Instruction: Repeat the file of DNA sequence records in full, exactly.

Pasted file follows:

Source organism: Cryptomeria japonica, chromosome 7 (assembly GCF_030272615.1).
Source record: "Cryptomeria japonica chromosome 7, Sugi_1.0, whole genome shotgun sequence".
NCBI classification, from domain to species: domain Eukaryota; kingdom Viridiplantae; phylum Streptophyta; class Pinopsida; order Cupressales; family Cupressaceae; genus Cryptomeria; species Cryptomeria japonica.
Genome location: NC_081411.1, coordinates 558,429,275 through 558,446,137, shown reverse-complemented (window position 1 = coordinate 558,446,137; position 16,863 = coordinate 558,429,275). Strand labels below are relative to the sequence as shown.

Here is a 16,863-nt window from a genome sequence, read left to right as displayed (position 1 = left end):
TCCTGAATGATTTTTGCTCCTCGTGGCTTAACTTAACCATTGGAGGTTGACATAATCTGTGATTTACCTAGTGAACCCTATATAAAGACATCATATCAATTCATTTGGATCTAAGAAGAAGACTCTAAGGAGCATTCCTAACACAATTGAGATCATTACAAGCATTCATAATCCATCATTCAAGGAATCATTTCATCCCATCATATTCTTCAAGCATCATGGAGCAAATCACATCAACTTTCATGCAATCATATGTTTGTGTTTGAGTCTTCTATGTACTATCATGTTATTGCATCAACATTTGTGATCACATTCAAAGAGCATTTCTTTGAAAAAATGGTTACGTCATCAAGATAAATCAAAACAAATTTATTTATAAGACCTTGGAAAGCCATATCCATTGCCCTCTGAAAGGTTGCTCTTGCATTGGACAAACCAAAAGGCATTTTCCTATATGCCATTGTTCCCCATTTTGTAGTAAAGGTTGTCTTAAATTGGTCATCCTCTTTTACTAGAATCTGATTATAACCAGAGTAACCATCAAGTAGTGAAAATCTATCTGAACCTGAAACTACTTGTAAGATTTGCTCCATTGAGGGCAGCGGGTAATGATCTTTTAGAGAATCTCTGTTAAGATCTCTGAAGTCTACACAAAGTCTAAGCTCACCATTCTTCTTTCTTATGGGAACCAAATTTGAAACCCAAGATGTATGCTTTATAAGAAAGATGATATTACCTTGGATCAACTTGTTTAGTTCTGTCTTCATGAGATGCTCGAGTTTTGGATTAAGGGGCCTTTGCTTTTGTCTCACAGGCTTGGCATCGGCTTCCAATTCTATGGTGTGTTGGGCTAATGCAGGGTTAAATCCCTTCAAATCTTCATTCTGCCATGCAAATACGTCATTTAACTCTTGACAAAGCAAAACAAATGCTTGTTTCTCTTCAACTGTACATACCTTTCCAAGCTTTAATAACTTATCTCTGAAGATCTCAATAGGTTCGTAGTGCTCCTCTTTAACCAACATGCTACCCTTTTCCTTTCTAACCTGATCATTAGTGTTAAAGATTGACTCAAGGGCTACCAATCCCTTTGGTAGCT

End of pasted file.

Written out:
Source organism: Cryptomeria japonica, chromosome 7 (assembly GCF_030272615.1).
Source record: "Cryptomeria japonica chromosome 7, Sugi_1.0, whole genome shotgun sequence".
NCBI classification, from domain to species: domain Eukaryota; kingdom Viridiplantae; phylum Streptophyta; class Pinopsida; order Cupressales; family Cupressaceae; genus Cryptomeria; species Cryptomeria japonica.
Genome location: NC_081411.1, coordinates 558,429,275 through 558,446,137, shown reverse-complemented (window position 1 = coordinate 558,446,137; position 16,863 = coordinate 558,429,275). Strand labels below are relative to the sequence as shown.

Here is a 16,863-nt window from a genome sequence, read left to right as displayed (position 1 = left end):
TCCTGAATGATTTTTGCTCCTCGTGGCTTAACTTAACCATTGGAGGTTGACATAATCTGTGATTTACCTAGTGAACCCTATATAAAGACATCATATCAATTCATTTGGATCTAAGAAGAAGACTCTAAGGAGCATTCCTAACACAATTGAGATCATTACAAGCATTCATAATCCATCATTCAAGGAATCATTTCATCCCATCATATTCTTCAAGCATCATGGAGCAAATCACATCAACTTTCATGCAATCATATGTTTGTGTTTGAGTCTTCTATGTACTATCATGTTATTGCATCAACATTTGTGATCACATTCAAAGAGCATTTCTTTGAAAAAATGGTTACGTCATCAAGATAAATCAAAACAAATTTATTTATAAGACCTTGGAAAGCCATATCCATTGCCCTCTGAAAGGTTGCTCTTGCATTGGACAAACCAAAAGGCATTTTCCTATATGCCATTGTTCCCCATTTTGTAGTAAAGGTTGTCTTAAATTGGTCATCCTCTTTTACTAGAATCTGATTATAACCAGAGTAACCATCAAGTAGTGAAAATCTATCTGAACCTGAAACTACTTGTAAGATTTGCTCCATTGAGGGCAGCGGGTAATGATCTTTTAGAGAATCTCTGTTAAGATCTCTGAAGTCTACACAAAGTCTAAGCTCACCATTCTTCTTTCTTATGGGAACCAAATTTGAAACCCAAGATGTATGCTTTATAAGAAAGATGATATTACCTTGGATCAACTTGTTTAGTTCTGTCTTCATGAGATGCTCGAGTTTTGGATTAAGGGGCCTTTGCTTTTGTCTCACAGGCTTGGCATCGGCTTCCAATTCTATGGTGTGTTGGGCTAATGCAGGGTTAAATCCCTTCAAATCTTCATTCTGCCATGCAAATACGTCATTTAACTCTTGACAAAGCAAAACAAATGCTTGTTTCTCTTCAACTGTACATACCTTTCCAAGCTTTAATAACTTATCTCTGAAGATCTCAATAGGTTCGTAGTGCTCCTCTTTAACCAACATGCTACCCTTTTCCTTTCTAACCTGATCATTAGTGTTAAAGATTGACTCAAGGGCTACCAATCCCTTTGGTAGCT